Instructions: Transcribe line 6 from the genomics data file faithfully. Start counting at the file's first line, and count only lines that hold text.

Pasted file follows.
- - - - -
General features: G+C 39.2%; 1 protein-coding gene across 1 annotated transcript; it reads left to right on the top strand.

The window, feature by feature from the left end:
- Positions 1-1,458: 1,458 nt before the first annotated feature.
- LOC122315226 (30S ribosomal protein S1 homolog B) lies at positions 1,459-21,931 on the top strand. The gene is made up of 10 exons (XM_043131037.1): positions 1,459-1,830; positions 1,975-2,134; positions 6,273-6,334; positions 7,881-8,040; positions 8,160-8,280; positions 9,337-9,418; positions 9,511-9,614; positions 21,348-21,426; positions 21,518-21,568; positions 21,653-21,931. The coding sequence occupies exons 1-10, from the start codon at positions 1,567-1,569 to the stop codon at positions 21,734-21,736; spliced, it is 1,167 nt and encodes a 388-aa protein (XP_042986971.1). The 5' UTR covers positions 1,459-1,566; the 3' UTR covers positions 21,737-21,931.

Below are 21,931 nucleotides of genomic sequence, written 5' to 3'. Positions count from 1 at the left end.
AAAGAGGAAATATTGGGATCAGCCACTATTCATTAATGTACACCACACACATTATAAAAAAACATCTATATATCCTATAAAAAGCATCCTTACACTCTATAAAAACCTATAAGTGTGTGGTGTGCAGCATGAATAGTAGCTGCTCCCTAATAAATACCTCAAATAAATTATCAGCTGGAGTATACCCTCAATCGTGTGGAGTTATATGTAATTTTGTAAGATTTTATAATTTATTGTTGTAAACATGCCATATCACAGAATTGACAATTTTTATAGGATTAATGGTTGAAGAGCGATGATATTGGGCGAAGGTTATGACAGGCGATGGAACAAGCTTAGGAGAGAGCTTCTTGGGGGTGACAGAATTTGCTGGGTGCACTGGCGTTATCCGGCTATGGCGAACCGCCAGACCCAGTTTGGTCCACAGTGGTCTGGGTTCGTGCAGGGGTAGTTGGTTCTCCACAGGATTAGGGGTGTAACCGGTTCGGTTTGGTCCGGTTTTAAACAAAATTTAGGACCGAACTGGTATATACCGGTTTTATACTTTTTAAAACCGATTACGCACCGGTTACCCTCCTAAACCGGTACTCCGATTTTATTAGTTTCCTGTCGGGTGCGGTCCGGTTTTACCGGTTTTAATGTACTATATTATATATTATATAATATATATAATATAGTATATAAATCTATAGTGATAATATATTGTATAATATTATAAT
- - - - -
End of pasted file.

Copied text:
AAAGAGGAAATATTGGGATCAGCCACTATTCATTAATGTACACCACACACATTATAAAAAAACATCTATATATCCTATAAAAAGCATCCTTACACTCTATAAAAACCTATAAGTGTGTGGTGTGCAGCATGAATAGTAGCTGCTCCCTAATAAATACCTCAAATAAATTATCAGCTGGAGTATACCCTCAATCGTGTGGAGTTATATGTAATTTTGTAAGATTTTATAATTTATTGTTGTAAACATGCCATATCACAGAATTGACAATTTTTATAGGATTAATGGTTGAAGAGCGATGATATTGGGCGAAGGTTATGACAGGCGATGGAACAAGCTTAGGAGAGAGCTTCTTGGGGGTGACAGAATTTGCTGGGTGCACTGGCGTTATCCGGCTATGGCGAACCGCCAGACCCAGTTTGGTCCACAGTGGTCTGGGTTCGTGCAGGGGTAGTTGGTTCTCCACAGGATTAGGGGTGTAACCGGTTCGGTTTGGTCCGGTTTTAAACAAAATTTAGGACCGAACTGGTATATACCGGTTTTATACTTTTTAAAACCGATTACGCACCGGTTACCCTCCTAAACCGGTACTCCGATTTTATTAGTTTCCTGTCGGGTGCGGTCCGGTTTTACCGGTTTTAATGTACTATATTATATATTATATAATATATATAATATAGTATATAAATCTATAGTGATAATATATTGTATAATATTATAAT